It has been known for a while that in the first three to four days after giving birth, oestrogen levls drop by up to 1000 times. A new study has identified an enzyme called monoamine oxidase A, which increases dramatically in proportion to this oestrogen loss. Monoamine oxidase A may contribute significantly to depression in new mothers because it breaks down the vital neurotransmitters that keep us happy and content – serotonin and dopamine.
The study, published in the Archives of General Psychiatry, found that levels of the enzyme peaked on the fifth day after giving birth; this is the day that new mothers often hit their lowest point.
It was found that levels of hormones could be measured during pregnancy – high levels predicted post-natal depression with an accuracy of 75 percent during the study. It is hoped that screening for post-natal depression could be possible in the future.
While we wait for this exciting development, there are many things that new mothers can do to boost their serotonin levels. Gaining support from valued and trusted family members and friends, especially in the first week after giving birth, may reduce some of the stress and isolation at this wonderful but potentially difficult time. In addition, nutrition can play a huge role in balancing hormones and neurotransmitters.
Pregnancy and breast feeding place an enormous demand on the body – the baby will take whichever nutrients it needs for health and growth and this may deplete the mother’s resources. Cooking a nutritious meal for a new mother is probably the most useful thing you can do – especially if you wash up afterwards!
What should a new mother eat?
Protein is important as neurotransmitters are made from amino acids, the building blocks of protein. A new mother will need 60g protein and this increases to 80g for breastfeeders – a vegetarian mother will have to work hard to ensure that she is eating enough high quality protein from foods such as eggs, soya products, cheese, nuts and seeds and pulses.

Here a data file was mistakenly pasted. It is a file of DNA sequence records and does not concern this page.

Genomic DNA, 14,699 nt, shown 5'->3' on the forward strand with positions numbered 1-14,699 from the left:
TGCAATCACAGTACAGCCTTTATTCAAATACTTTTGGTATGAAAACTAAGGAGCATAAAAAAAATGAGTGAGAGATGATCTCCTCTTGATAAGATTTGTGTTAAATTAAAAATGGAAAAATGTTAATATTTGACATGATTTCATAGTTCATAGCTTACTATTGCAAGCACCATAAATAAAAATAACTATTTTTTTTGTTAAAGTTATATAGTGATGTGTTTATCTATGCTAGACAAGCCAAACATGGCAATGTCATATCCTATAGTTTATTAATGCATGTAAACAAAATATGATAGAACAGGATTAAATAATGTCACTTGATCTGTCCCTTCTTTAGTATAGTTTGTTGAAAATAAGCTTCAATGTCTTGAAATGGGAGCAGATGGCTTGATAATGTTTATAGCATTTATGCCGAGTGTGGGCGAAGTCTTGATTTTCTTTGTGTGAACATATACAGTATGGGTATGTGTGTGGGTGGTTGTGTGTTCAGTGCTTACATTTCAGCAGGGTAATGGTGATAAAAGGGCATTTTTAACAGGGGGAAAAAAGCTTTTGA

Essential fats are vital for the production of serotonin and dopamine, so this is not a good time to cut down on fat. Non-vegetarians can boost their omega 3 fat intake with oily fish (sardines, mackerel, herring trout) twice a week, but vegetarians must rely on flax seed and oil for omega 3 fats. Cold pressed vegetable oils, nuts and seeds are good sources of omega 6 fatty acids.
Vitamins and minerals are vital for new mothers in order to replenish supplies that have been depleted by pregnancy and to make neurotransmitters (serotonin and dopamine). For breast feeding mothers, making milk will deplete what the mother has available to her. Five prtions of fruit and veg is the minimum – 8-10 will be better. Wherever possible these should be fresh, organic and lightly prepared in order to preserve their nutritional content. Variety is important and a rainbow of colours will ensure that a wide range of vitamins and minerals are available – in the winter some fruits that may not be local and seasonal can be added in order to boost the choices.
B vitamins and vitamin C are particularly important cofactors for neurotransmitter production; these can be found in whole grains, brown rice, leafy green vegetables, watercress, peppers and fruits.
How you eat is also vital for neurotransmitter production; processed foods, sugary sweet foods and stimulants are low in nutrients and play havoc with blood sugar. Allowing yourself to get too hungry will make you reach for these foods in desperation, but that will send you on a blood sugar rollercoaster where energy escalates and plummets. This alone can have a devastating effect on mood and these foods contain no nutrients for health and wellbeing. Instead, a routine of enjoying three uninterrupted meals each day and three snacks can work wonders for mood and wellbeing. These meals and snacks should be high in fruits, vegetables and unrefined whole foods and each should contain some protein – 15g per meal and 5g for each snack is ideal (20g per meal for breastfeeders). Cutting down on sugar and stimulants such as tea, coffee and alcohol will help to stabilise moods, but breastfeeding mothers will want to drink plenty of herbal teas and plain water to replace the fluids that the baby takes during feeds.
Having a new baby in the house is demanding and disrupted sleep patterns can cause exhaustion. Although preparing food can be time consuming, the rewards of stable moods and increased energy may be worth the extra work. Better still, direct any offers of help towards shopping or preparing healthy, delicious meals and snacks. If you tell them exactly what you need, people will be delighted to help.
To discuss your individual needs during pregnancy or after birth, why not make an appointment with Emma at Smart Nutrition?